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Posted April 9, 2007 8:30 a.m. by 800-ceo-read
In Publishing Industry - 800 CEO Read Blog
It's interesting how many inquiries we receive regarding "CEO" books. Not from customers, but from the media. There seems to be a fascination with the stories of heroic or villainous business gurus. Remember the sensation surrounding the release of Carly Fiorina's memoir? Conveniently released around the inquiries into HP's spying scandal.
As it turns out, the latest trends in business book sales are not toward the famous CEO biographies (though, of course, we have seen success with titles like Tough Choices and Andy Grove), but toward the books that help people find answers to questions and solutions to problems.
In today's Wall Street Journal, in the Marketplace section, the "In the Lead" column discusses the books that business people--even executives--are turning to, books that "promise to help managers to everything better--from building strong teams and winning customers to achieving robust profits."
This latest wave of business books also stresses "the importance of being able to continuously improve results. Now, more books emphasize innovation over execution--the principle and vision beyond the the plans."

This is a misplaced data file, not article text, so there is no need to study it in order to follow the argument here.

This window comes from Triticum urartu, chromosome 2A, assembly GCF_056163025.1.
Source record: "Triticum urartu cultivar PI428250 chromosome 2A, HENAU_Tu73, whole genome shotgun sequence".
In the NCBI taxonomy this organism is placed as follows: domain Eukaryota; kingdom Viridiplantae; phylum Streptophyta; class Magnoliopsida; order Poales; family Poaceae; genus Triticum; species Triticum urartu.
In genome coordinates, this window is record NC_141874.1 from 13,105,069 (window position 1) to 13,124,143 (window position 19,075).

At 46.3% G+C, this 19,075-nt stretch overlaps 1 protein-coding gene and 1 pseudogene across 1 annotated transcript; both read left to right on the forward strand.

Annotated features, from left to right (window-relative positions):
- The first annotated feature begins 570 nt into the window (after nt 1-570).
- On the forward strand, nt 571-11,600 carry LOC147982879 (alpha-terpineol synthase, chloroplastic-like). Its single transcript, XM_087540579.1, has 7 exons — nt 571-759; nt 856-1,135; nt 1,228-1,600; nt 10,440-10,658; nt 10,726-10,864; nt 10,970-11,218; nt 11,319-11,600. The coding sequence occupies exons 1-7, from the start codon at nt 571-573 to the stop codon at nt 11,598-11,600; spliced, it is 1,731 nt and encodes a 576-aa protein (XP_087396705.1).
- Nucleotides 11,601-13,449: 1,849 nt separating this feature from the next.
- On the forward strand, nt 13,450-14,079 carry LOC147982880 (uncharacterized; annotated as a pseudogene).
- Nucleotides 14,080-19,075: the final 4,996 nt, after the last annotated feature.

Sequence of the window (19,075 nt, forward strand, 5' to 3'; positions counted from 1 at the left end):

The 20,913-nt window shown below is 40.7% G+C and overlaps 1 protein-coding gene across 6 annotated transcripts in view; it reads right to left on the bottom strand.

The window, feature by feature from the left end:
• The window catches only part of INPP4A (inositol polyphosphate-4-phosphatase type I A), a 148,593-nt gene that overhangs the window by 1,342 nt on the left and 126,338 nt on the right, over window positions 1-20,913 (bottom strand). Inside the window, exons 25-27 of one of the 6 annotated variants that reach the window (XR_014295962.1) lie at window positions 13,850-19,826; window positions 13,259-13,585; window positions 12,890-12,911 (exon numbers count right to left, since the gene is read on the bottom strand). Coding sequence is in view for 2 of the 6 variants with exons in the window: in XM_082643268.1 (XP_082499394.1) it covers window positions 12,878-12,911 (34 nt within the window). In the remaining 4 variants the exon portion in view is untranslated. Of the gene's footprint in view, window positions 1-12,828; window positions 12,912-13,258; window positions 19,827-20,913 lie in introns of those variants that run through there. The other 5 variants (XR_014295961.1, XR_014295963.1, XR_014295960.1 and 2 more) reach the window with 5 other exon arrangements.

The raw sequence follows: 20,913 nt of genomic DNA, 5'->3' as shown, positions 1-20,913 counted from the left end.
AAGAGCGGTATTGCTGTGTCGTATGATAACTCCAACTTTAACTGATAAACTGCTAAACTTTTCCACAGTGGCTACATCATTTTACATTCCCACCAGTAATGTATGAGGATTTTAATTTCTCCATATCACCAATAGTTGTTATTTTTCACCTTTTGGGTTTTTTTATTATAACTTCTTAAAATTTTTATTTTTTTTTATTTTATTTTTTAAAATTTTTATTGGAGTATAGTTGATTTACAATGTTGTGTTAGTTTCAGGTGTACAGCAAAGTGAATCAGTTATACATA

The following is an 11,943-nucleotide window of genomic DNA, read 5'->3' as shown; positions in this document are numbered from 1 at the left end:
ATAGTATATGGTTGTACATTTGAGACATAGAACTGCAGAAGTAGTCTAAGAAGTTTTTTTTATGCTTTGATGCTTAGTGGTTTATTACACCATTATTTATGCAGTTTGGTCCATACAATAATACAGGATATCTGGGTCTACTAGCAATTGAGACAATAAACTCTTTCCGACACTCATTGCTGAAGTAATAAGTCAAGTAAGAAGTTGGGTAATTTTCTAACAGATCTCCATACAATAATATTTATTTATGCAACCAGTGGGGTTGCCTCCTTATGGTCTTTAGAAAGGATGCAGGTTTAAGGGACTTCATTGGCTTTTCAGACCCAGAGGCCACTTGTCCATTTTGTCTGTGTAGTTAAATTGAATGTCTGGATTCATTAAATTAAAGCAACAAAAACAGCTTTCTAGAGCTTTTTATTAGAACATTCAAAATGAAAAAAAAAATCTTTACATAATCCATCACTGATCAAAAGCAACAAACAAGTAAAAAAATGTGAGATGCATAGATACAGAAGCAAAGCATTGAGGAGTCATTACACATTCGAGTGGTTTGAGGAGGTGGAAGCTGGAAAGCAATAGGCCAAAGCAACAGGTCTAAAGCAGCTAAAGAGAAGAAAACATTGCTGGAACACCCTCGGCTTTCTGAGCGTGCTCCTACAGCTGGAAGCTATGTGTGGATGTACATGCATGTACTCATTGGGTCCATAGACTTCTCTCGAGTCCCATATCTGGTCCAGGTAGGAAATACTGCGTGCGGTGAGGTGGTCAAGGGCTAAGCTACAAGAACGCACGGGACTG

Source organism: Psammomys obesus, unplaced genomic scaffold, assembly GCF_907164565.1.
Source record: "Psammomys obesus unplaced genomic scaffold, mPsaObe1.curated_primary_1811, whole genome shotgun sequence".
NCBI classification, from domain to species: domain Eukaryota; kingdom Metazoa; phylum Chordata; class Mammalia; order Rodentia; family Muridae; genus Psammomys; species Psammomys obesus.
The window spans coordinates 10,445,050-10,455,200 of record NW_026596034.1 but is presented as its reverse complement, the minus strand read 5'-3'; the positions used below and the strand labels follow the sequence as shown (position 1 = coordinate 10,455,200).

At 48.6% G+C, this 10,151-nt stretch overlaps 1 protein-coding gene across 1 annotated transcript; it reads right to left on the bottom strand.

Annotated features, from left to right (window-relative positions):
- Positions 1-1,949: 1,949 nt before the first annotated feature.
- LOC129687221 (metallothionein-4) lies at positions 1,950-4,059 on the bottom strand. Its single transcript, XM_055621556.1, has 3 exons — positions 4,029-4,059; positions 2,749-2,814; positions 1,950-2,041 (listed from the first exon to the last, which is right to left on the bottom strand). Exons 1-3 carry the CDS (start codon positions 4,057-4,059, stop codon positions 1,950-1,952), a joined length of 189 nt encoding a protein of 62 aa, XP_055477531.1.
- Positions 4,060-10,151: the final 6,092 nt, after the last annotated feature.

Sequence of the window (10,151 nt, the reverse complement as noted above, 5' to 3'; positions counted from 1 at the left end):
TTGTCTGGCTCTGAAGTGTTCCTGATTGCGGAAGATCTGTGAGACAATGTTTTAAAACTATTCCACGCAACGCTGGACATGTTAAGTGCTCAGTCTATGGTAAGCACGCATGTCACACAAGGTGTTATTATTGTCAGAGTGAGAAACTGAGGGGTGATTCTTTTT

A few titles mentioned in the article:
- True North: Discover Your Authentic Leadership (which actually debunks "the myth of the superhero top executive)
- Know-How: The 8 Skills that Separate People Who Perform from Those Who Don't
- Made to Stick: Why Some Ideas Survive and Others Die
- The World is Flat
- The No Asshole Rule
Posted Jan. 2, 2007 9:56 a.m. by 800-ceo-read
In The Company - 800 CEO Read Blog
If you're in or near Milwaukee, or will be in Milwaukee, or need a reason to come to Milwaukee this spring, we've got one. Our LeaveSmarter series. Actually, it's three reasons. Made to Stick, Citizen Marketers, and Purpose. We're bringing five business book authors to three events. We hand-picked some of the brightest and smartest business thinkers out there, and we want to introduce them to you.
Last fall 800-CEO-READ brought Bill Taylor (Mavericks at Work) and Carly Fiorina (Tough Choices) to Milwaukee. Overwhelmingly positive feedback reinforced something we suspected about the business community in and around Milwaukee: people are hungry for refreshing, cutting-edge business thought.